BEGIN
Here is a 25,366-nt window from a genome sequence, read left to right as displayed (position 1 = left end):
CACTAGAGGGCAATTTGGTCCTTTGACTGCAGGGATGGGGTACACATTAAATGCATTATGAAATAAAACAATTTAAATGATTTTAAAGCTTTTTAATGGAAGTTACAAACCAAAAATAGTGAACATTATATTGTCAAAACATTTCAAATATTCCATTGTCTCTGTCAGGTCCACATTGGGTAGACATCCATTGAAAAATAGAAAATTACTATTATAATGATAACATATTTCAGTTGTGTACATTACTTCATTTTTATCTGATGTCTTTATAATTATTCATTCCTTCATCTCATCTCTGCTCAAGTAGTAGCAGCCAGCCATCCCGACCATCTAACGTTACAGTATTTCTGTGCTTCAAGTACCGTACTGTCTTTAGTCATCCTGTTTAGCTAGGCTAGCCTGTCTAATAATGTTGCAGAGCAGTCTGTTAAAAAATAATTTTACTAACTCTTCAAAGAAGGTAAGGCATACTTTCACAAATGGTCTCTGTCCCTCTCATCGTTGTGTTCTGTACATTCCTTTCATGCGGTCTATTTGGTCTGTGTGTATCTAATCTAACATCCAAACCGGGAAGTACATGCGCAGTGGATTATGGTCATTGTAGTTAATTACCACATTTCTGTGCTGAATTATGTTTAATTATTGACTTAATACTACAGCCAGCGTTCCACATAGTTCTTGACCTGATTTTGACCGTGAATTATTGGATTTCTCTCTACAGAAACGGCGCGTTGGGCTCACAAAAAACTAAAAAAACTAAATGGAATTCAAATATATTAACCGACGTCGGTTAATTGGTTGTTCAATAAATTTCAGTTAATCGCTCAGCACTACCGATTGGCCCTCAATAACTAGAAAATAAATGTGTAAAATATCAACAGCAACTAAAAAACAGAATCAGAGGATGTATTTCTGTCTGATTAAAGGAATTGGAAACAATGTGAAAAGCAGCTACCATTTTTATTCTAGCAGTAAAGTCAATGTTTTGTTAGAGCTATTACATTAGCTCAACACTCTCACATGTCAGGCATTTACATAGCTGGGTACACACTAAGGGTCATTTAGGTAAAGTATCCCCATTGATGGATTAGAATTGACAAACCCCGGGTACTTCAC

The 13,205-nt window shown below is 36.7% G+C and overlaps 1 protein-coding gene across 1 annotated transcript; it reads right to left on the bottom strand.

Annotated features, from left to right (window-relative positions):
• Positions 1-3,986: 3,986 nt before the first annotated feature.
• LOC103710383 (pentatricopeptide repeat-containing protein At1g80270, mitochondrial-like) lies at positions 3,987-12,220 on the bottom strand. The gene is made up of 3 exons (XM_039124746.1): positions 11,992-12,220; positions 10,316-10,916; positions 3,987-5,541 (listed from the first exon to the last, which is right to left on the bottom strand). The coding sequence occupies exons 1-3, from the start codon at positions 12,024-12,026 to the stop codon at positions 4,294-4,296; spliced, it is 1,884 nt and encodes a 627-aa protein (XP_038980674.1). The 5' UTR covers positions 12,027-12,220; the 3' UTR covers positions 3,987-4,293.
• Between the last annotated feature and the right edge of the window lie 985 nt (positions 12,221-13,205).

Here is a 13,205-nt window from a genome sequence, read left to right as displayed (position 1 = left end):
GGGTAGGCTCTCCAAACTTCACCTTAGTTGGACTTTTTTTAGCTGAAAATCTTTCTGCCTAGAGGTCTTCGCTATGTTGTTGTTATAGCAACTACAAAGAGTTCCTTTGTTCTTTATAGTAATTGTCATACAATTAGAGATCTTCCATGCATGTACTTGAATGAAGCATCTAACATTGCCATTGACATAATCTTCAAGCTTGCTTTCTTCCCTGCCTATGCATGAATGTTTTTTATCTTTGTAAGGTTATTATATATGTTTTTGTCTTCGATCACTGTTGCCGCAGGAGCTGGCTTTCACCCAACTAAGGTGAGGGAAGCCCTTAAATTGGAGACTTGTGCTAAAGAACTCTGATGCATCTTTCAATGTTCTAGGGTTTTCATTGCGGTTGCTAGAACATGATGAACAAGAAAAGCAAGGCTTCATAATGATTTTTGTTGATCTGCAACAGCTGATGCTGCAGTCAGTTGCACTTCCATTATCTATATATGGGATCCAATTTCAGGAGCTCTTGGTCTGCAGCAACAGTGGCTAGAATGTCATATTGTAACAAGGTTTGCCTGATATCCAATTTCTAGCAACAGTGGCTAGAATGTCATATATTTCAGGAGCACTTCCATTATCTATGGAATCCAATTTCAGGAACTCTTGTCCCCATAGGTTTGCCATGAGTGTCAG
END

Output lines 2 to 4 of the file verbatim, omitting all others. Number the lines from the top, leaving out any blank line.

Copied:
CACTAGAGGGCAATTTGGTCCTTTGACTGCAGGGATGGGGTACACATTAAATGCATTATGAAATAAAACAATTTAAATGATTTTAAAGCTTTTTAATGGAAGTTACAAACCAAAAATAGTGAACATTATATTGTCAAAACATTTCAAATATTCCATTGTCTCTGTCAGGTCCACATTGGGTAGACATCCATTGAAAAATAGAAAATTACTATTATAATGATAACATATTTCAGTTGTGTACATTACTTCATTTTTATCTGATGTCTTTATAATTATTCATTCCTTCATCTCATCTCTGCTCAAGTAGTAGCAGCCAGCCATCCCGACCATCTAACGTTACAGTATTTCTGTGCTTCAAGTACCGTACTGTCTTTAGTCATCCTGTTTAGCTAGGCTAGCCTGTCTAATAATGTTGCAGAGCAGTCTGTTAAAAAATAATTTTACTAACTCTTCAAAGAAGGTAAGGCATACTTTCACAAATGGTCTCTGTCCCTCTCATCGTTGTGTTCTGTACATTCCTTTCATGCGGTCTATTTGGTCTGTGTGTATCTAATCTAACATCCAAACCGGGAAGTACATGCGCAGTGGATTATGGTCATTGTAGTTAATTACCACATTTCTGTGCTGAATTATGTTTAATTATTGACTTAATACTACAGCCAGCGTTCCACATAGTTCTTGACCTGATTTTGACCGTGAATTATTGGATTTCTCTCTACAGAAACGGCGCGTTGGGCTCACAAAAAACTAAAAAAACTAAATGGAATTCAAATATATTAACCGACGTCGGTTAATTGGTTGTTCAATAAATTTCAGTTAATCGCTCAGCACTACCGATTGGCCCTCAATAACTAGAAAATAAATGTGTAAAATATCAACAGCAACTAAAAAACAGAATCAGAGGATGTATTTCTGTCTGATTAAAGGAATTGGAAACAATGTGAAAAGCAGCTACCATTTTTATTCTAGCAGTAAAGTCAATGTTTTGTTAGAGCTATTACATTAGCTCAACACTCTCACATGTCAGGCATTTACATAGCTGGGTACACACTAAGGGTCATTTAGGTAAAGTATCCCCATTGATGGATTAGAATTGACAAACCCCGGGTACTTCAC

The 13,205-nt window shown below is 36.7% G+C and overlaps 1 protein-coding gene across 1 annotated transcript; it reads right to left on the bottom strand.

Annotated features, from left to right (window-relative positions):